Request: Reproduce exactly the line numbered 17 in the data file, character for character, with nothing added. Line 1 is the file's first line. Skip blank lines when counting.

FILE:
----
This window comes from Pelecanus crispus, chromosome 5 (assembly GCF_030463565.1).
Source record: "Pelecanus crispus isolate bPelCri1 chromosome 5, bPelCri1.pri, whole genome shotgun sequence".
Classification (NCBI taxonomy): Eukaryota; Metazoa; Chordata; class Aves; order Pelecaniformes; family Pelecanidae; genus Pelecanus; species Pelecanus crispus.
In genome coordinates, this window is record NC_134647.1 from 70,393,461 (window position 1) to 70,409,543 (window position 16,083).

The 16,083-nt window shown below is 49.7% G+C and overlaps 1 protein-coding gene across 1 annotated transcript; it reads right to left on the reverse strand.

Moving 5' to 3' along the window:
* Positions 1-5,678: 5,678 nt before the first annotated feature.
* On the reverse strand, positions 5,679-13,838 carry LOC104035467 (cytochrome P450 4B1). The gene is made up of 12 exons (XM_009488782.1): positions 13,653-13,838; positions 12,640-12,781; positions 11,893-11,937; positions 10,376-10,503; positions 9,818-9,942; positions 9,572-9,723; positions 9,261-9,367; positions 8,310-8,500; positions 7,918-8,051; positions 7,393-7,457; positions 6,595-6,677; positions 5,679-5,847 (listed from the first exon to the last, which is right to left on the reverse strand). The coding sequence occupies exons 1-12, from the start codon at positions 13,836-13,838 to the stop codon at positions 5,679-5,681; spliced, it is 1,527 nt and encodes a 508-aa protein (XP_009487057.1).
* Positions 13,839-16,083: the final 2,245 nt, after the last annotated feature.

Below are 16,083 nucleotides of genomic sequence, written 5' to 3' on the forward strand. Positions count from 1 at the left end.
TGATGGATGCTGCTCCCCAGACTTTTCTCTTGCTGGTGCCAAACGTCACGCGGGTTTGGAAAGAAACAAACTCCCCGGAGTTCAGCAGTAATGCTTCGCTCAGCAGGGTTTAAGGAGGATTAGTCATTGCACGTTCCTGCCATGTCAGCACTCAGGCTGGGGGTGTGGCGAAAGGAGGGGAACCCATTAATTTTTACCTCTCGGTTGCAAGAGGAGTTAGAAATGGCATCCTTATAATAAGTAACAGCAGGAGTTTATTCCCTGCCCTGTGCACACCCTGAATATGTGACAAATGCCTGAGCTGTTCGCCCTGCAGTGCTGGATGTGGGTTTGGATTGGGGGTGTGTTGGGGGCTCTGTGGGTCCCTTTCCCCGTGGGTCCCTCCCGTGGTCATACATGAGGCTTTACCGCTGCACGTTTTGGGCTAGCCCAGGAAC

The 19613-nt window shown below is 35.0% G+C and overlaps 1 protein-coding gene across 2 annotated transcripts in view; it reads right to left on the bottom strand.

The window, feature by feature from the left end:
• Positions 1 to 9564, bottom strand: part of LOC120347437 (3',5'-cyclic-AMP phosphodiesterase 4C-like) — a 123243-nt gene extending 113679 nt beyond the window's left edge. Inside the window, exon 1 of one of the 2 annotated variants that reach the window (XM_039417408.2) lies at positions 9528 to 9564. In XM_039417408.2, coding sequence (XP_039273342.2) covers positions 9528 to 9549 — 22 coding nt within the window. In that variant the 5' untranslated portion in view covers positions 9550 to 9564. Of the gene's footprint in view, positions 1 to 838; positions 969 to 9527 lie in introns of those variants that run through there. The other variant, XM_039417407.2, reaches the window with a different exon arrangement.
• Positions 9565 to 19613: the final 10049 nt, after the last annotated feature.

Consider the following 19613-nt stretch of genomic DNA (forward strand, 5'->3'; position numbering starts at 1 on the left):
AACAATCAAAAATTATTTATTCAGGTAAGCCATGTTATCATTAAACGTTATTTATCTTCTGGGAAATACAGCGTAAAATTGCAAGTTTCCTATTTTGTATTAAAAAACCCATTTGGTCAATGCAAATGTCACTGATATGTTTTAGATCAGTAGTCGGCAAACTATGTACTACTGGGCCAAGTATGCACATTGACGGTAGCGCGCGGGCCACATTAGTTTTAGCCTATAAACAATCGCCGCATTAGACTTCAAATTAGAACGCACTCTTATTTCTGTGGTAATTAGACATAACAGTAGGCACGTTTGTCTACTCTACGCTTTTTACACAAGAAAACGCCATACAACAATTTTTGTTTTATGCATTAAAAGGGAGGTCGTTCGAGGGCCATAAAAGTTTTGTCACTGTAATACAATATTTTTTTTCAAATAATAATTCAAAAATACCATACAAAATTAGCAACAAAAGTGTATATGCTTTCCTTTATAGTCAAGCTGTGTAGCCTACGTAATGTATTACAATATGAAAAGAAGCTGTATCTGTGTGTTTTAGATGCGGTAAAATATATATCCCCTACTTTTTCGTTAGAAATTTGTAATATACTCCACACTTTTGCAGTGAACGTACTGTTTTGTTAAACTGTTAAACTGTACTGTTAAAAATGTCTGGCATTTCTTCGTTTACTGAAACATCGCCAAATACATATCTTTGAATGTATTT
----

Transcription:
AACAATCAAAAATTATTTATTCAGGTAAGCCATGTTATCATTAAACGTTATTTATCTTCTGGGAAATACAGCGTAAAATTGCAAGTTTCCTATTTTGTATTAAAAAACCCATTTGGTCAATGCAAATGTCACTGATATGTTTTAGATCAGTAGTCGGCAAACTATGTACTACTGGGCCAAGTATGCACATTGACGGTAGCGCGCGGGCCACATTAGTTTTAGCCTATAAACAATCGCCGCATTAGACTTCAAATTAGAACGCACTCTTATTTCTGTGGTAATTAGACATAACAGTAGGCACGTTTGTCTACTCTACGCTTTTTACACAAGAAAACGCCATACAACAATTTTTGTTTTATGCATTAAAAGGGAGGTCGTTCGAGGGCCATAAAAGTTTTGTCACTGTAATACAATATTTTTTTTCAAATAATAATTCAAAAATACCATACAAAATTAGCAACAAAAGTGTATATGCTTTCCTTTATAGTCAAGCTGTGTAGCCTACGTAATGTATTACAATATGAAAAGAAGCTGTATCTGTGTGTTTTAGATGCGGTAAAATATATATCCCCTACTTTTTCGTTAGAAATTTGTAATATACTCCACACTTTTGCAGTGAACGTACTGTTTTGTTAAACTGTTAAACTGTACTGTTAAAAATGTCTGGCATTTCTTCGTTTACTGAAACATCGCCAAATACATATCTTTGAATGTATTT